This represents a 1.05% increase since the last readjustment on January 9, when the mining difficulty reached a record high above 20.6 trillion, marking the biggest spike in nearly four months.
Difficulty is a relative measure of the amount of computational resources required to mine Bitcoin. This value either increases or decreases after every 2016 blocks, or roughly every 14 days, depending on how quickly the previous 2016 blocks were found.
The latest Bitcoin mining difficulty increase came amid reports of China-based miners facing setbacks caused by a global lack of mining chips.
“There are not enough chips to support the production of mining rigs,” Alex Ao, Vice President of Innosilicon, a major provider of mining equipment, told Reuters.
This has resulted in “unprecedented prices of mining equipment” in China, once a dominant force on the mining landscape. The report suggests that the prices on new equipment have doubled while second-hand machines saw their prices jump by more than 50% in the past year.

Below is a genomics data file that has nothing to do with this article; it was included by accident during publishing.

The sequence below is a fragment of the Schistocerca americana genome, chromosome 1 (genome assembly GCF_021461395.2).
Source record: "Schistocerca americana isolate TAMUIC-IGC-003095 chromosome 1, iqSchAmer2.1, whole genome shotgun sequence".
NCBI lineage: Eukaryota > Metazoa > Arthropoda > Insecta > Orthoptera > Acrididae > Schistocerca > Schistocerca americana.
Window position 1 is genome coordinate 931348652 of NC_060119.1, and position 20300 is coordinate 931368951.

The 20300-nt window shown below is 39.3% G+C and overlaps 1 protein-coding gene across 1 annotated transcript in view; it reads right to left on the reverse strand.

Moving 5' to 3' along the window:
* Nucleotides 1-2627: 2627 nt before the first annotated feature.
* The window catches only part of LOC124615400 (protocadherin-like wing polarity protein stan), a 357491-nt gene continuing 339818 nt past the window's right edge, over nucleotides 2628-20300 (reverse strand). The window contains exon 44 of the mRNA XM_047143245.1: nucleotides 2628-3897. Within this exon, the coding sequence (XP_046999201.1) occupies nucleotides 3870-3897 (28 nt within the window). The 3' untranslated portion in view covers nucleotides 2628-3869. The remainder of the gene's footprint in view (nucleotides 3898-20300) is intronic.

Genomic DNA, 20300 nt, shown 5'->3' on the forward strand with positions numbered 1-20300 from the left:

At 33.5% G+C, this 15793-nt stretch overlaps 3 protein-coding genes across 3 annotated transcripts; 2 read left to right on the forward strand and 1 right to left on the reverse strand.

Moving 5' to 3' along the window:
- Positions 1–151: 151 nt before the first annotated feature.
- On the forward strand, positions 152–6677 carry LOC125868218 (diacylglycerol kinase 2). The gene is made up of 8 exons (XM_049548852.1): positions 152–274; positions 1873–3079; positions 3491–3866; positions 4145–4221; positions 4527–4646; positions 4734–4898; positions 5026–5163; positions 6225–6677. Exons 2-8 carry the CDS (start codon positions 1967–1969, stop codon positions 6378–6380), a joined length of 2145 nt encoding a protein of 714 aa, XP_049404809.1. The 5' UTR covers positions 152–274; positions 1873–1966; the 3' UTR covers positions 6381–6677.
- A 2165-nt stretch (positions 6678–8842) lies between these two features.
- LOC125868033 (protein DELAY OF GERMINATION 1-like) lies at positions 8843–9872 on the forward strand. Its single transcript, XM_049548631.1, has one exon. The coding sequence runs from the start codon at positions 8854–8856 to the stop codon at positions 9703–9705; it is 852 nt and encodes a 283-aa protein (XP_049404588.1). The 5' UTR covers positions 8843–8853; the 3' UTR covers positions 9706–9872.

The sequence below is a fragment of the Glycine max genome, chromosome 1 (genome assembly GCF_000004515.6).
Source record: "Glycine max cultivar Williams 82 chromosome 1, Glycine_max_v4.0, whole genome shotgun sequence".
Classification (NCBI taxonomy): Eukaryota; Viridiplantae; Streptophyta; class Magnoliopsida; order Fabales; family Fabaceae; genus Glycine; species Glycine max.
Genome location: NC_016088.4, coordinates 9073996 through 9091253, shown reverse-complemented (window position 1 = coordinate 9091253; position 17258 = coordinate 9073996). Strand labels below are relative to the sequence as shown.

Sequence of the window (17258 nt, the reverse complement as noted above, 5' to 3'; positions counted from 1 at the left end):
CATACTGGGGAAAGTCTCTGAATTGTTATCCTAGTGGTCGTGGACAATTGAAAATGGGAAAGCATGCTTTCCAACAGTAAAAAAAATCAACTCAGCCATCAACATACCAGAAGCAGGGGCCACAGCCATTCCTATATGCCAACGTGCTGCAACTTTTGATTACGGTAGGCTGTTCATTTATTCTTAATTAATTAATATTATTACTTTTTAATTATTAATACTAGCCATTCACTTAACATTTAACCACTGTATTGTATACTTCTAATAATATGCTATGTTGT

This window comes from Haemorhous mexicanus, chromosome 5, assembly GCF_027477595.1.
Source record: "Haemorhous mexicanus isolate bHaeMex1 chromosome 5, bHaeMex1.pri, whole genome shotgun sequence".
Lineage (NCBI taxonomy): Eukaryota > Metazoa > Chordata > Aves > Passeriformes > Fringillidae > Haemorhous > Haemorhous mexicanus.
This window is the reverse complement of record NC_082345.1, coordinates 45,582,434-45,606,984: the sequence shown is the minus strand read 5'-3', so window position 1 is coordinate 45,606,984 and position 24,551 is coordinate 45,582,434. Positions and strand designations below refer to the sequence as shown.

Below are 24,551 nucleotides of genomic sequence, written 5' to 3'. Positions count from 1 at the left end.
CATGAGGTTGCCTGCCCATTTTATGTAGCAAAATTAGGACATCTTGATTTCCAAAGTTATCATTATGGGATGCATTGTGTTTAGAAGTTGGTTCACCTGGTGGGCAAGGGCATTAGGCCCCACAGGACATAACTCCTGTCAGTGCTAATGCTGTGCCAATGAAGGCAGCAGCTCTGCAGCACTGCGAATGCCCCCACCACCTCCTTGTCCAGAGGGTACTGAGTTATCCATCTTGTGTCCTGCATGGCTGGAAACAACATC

However, the demand for cryptocurrency is still very high, and miners are willing to pay a premium for picking up even more machines. Some are even taking out loans to do so, demonstrating their confidence in Bitcoin.
Bitcoin’s hash rate keeps growing
Meanwhile, Bitcoin’s hash rate, the measuring unit of the processing power of the network, has seen a slight drop in the past week, but is still close to an all-time high recorded on January 17. Currently, the figure is at 145.6 EH/s, according to data provided by Blockchain.com.
Alejandro de la Torre, VP at Bitcoin mining pool Poolin, told Decrypt, “Last year, there were plenty of speculations about Bitcoin’s network performance after the halving which occurred in May. I expected that the combination of more powerful mining rigs, increase in Bitcoin price and continuous expansion of financing options for miners would cause a massive surge in global Bitcoin hash rate. We see now that this indeed has been the case.”